David V. Mason
The submission did not jump to the top of the priorities list. In fact, I regret to say that I did not look at the submission itself right away. I set the email aside for later consideration, whenever I had some time. And we all know how often that happens. When I did come back to that email, I was inclined to set it aside again. But I’ve always been a sucker for audacity, and there was unmistakable audacity in submitting “a fictional interview” to an academic journal. The message included a URL, so I let my curiosity lead me along for a fortunate moment.
Michael Dudeck’s work grabbed ahold of both my ears and gave my head a good, sharp shake. One thing was immediately clear: Dudeck was not playing around. The artist was earnestly exploring, in mind and body, and with no mean effort, the confluence of performance and religion. I e-tripped over myself, going back to the email’s attachment. As a performance piece of its own, the fictional interview offered up a captivating tumble of theories, intimations, descriptions of process, insights, and musings—an encounter with a headlong imagination. Hoping to amplify some of the artist’s ideas about ritual, performativity, and narrative, without imposing on the submission’s inspiration, I talked them into undertaking with me an added layer of commentary. The result is a meta-discussion about a fictional interview about real art.
In performance studies, we talk a lot about doing things. Practice matters, we argue, and we look for ways in which performance is research, for how the body knows, for what rehearsal and discipline teach. Scholarship, surely, has forms we have not yet realized. If this iteration of Michael Dudeck’s work is not one of them, I hope that readers, nevertheless, find themselves as happily trapped in the layers as I have been.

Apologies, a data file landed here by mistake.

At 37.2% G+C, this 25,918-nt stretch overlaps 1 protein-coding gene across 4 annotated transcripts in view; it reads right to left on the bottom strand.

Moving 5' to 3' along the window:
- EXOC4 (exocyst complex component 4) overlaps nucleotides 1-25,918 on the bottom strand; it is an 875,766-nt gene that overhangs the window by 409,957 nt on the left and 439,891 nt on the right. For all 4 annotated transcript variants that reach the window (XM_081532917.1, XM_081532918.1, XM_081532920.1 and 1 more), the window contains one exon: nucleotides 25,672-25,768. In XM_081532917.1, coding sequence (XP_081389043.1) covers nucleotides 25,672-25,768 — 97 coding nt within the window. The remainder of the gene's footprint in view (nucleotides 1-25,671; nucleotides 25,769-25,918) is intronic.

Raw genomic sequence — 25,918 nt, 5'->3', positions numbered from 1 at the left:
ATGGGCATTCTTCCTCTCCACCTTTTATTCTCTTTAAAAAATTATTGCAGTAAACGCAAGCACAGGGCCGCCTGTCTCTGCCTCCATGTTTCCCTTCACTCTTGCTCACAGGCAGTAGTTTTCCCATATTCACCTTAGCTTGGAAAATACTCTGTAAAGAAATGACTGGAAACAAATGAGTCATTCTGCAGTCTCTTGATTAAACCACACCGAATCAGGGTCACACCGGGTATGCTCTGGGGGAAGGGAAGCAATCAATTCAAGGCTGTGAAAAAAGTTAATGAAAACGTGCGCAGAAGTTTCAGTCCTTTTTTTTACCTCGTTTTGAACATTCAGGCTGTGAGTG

Included also in this issue are four essays developed from a conference panel organized last year in Las Vegas by the Theatre and Religion focus group of the Association for Theatre in Higher Education. It’s an eclectic mix. Not only do the essays concern diverse topics, but each is tied up with some manner of strange hybridity. Jonathan Wanner finds St. Augustine sighing through Shakespeare. Dana Tanner-Kennedy shows us just how languid the post-postmodern apocalypse will be. Rachel M. E. Wolfe describes Racine packing Euripides into an appropriately French box. Aaron Brown discovers Broadway going to church. Altogether, these practicum essays give us the Four Horsemen of the Apocalypse being content that St. Augustine just sacrifice himself to the Académie Française while a gospel choir sings “O Happy Day.”
Studying performance and religion never gets old.